Plantagenet Kings (1154 - 1399 AD)

Edward I coins
Edward I Longshanks (1272 - 1307 AD)
Edward was thirty-three years old on the death of his father, Henry III, and had played an important part in the civil war which preceded his defeat of the de Montfort faction in 1265. He learnt of his father’s death while returning from an abortive crusade, and did not reach English soil until 1274.

His early years on the throne were devoted to a series of legal reforms which sought to clarify criminal and property law. An early rebellion by the Welsh was put down in 1277, but a second uprising in 1282-3 met with Edward’s full and vigorous attention: the king engaged in a building a series of castles across the land, from which English troops could enforce the king’s will. A disputed Scottish succession offered him the opportunity to exercise authority in the north, although this was bitterly resisted. Robert the Bruce, a former supporter of Edward’s cause in Scotland, eliminated his rival, John Comyn, and declared himself king of Scotland and seceded from the arrangement with the English king. Edward died on the ensuing military campaign.

Henry III had been a devotee of the Anglo-Saxon king Edward the Confessor, and gave his eldest son the same name – a departure from the Norman/Frankish names which had previously been favoured. Aside from his nickname ‘longshanks’, he was also known as ‘Hammer of the Scots’ after an inscription on his tomb: Edwardus Primus Scottorum Malleus hic est, (Her lies Edward the First, Hammer of the Scots). Despite being the fourth king of England to bear the name Edward, Longshanks is usually accorded the regnal serial Edward I due to the conventions of the aristocracy.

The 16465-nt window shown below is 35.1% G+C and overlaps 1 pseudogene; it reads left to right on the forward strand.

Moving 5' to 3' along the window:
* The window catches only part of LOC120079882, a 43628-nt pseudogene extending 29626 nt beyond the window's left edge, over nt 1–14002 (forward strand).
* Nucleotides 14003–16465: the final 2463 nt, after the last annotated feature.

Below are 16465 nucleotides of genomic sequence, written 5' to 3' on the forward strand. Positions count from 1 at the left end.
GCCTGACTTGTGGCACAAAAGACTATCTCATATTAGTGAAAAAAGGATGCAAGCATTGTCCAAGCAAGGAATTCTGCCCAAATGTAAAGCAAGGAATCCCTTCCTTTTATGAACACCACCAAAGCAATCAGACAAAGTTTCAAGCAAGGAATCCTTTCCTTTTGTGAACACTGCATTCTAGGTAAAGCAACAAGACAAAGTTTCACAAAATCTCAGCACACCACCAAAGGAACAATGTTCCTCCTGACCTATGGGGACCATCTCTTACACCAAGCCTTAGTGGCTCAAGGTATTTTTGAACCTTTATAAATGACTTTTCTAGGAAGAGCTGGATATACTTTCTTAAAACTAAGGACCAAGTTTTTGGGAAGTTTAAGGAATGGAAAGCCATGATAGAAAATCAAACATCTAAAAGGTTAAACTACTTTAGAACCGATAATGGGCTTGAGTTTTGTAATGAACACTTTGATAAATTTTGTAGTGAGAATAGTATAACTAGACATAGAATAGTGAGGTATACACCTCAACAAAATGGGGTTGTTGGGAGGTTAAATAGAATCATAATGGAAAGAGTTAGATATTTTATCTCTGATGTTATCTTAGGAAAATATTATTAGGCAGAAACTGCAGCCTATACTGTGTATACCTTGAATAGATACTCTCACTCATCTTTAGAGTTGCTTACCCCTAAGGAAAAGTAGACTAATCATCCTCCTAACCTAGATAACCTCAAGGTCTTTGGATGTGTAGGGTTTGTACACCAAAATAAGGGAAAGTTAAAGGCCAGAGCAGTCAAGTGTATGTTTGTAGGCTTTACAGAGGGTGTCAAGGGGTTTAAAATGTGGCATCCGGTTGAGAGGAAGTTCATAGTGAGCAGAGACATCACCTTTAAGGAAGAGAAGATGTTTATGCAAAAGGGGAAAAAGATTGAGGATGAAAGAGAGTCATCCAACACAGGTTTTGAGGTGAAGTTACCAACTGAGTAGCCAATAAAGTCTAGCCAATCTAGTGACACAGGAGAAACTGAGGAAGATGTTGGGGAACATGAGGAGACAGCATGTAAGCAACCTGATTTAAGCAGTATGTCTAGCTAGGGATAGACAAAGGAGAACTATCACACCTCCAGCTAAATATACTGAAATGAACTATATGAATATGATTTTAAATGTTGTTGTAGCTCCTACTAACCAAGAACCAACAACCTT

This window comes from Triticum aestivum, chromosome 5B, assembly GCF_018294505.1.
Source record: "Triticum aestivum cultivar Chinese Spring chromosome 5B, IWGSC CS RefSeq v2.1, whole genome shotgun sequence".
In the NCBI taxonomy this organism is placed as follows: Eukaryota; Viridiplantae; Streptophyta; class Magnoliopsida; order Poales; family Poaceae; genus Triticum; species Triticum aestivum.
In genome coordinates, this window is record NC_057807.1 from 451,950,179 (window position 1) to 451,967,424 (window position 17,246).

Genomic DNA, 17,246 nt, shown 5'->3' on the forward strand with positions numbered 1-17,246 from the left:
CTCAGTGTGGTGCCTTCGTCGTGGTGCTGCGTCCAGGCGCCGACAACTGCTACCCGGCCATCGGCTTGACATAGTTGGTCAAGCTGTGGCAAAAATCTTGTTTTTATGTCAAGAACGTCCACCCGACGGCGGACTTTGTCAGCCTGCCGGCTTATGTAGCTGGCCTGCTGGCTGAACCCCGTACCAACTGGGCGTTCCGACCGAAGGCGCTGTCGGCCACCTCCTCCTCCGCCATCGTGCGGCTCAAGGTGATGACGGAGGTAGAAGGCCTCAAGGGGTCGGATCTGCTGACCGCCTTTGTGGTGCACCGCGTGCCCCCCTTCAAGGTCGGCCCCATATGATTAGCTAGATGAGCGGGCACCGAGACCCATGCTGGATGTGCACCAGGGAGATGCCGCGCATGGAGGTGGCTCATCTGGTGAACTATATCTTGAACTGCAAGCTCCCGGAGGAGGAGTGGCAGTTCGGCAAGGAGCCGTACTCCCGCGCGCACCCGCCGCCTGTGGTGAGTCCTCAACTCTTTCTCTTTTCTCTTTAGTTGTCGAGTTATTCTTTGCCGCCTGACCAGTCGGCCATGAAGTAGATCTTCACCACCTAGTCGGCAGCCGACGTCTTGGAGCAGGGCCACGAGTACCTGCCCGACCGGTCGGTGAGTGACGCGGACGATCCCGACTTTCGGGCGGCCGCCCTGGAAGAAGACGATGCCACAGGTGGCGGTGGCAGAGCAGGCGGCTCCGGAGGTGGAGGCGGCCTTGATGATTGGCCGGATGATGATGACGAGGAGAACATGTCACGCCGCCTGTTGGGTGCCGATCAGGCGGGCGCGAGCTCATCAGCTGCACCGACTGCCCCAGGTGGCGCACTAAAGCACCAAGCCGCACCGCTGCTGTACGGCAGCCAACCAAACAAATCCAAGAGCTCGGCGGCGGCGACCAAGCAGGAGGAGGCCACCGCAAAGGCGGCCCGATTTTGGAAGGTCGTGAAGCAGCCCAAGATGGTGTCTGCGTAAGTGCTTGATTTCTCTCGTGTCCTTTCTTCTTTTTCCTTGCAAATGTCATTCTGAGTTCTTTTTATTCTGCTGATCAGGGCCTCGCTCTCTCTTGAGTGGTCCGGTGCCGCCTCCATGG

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An example of an Edward I penny we have sold recently:

EI 010324

Edward I 'Bristol Mint' Long Cross Penny
Silver, 1.34 grams; 20.36 mm. Class 3b; 1280-1281 AD, initial cross pattee. Obverse: crowned facing bust with legend EDW R’ ANGL’ DNS HYB. Reverse: long cross with 3 pellets in each quarter dividing legend VILL/ABR/IST/OLIE for Bristol mint. S. 1388; N. 1017. Very fine and better.

more info
EI 010324

Hammered Coin Book and Other References:

S = Coins of England and the United Kingdom
N = English Hammered Coinage by J J North
SI = Sterling Imitations of Edwardian Type by M J Mayhew
WW = (reference & attribution site)

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